Tricks Of The Trade

Eskies will not potty where there is food. So if you want your puppy to stop going on your carpet, put a bowl of dry food down where he has been going potty. Leave the food there all day while you are gone. Actually, you can put a food bowl down in all of the spots he has been going potty where you want him to stop. Don't worry, he won't overeat.


In terms of marking, you have to stop him every time he lifts his leg to mark. Just say "No" in a firm voice. If you keep a close watch on him and warn him every time, he will learn in a few days. If he doesn't listen to your "no", then just say it in a firmer, louder and deeper voice like you mean business. If he still doesn't listen, then point your index finger at his nose while you say "no".  Eskies hate that. If he looks away while you do this, then you know he knows he is doing wrong. If he just keeps looking at you while you are pointing at his nose, it is likely he doesn't understand. Then you can lecture him and he will get the idea. Just carry on for a couple of minutes talking directly at him pointing your index finger at his nose - keep your finger a couple of inches away from his nose and repeat a few times "No peeing, no marking, no going potty inside, no, no, no". You will see by the expression on his face when he finally understands what you are saying.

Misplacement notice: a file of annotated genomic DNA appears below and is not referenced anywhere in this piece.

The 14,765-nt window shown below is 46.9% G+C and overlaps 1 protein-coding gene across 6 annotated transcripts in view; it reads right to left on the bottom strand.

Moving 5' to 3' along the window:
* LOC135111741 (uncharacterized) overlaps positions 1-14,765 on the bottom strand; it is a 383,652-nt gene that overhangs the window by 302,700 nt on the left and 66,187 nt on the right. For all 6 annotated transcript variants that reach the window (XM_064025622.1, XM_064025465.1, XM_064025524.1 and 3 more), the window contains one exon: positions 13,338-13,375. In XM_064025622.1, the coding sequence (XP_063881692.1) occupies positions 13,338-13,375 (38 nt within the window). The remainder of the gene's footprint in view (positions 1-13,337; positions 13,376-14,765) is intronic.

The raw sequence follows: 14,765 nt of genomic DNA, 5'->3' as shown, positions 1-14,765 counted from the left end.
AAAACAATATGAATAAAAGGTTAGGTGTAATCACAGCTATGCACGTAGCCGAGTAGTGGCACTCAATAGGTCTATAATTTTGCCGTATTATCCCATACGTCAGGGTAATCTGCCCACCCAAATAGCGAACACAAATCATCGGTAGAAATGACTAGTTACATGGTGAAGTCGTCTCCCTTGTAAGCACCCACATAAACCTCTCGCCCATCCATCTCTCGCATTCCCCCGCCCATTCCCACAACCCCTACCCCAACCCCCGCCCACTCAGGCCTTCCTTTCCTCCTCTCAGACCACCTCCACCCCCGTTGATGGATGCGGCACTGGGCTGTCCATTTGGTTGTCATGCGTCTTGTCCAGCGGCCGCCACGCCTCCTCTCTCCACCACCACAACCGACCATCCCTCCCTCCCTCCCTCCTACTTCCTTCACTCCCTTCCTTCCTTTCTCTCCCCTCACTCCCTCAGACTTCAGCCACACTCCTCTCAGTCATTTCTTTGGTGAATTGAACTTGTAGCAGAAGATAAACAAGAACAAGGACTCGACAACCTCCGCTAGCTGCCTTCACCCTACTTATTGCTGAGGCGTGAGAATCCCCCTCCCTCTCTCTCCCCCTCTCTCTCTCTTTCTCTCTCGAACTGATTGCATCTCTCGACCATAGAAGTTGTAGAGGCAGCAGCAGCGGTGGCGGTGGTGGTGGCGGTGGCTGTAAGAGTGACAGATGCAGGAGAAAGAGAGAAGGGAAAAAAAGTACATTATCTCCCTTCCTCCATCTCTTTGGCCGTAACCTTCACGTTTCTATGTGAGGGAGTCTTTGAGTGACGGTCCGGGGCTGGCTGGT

No Chemicals Please

Don't use harsh chemical repellent sprays on furniture or in your carpet where your puppy walks. These are dangerous and toxic and could lead to health problems down the road. Just watch your puppy with an eagle eye and tell him "no". You'll have him trained in 3 to 4 days. If you have a long work day and can't get home mid-day to let him out, then maybe you can ask someone you trust to come and take him out during the first few days of training until he learns he has to potty outside and not inside.

Send mail to webmaster with questions or comments about this web site.

web design by

Copyright 2005-2020 American Eskimo Dogs Organization Of Vancouver. All Rights Reserved.

Last modified on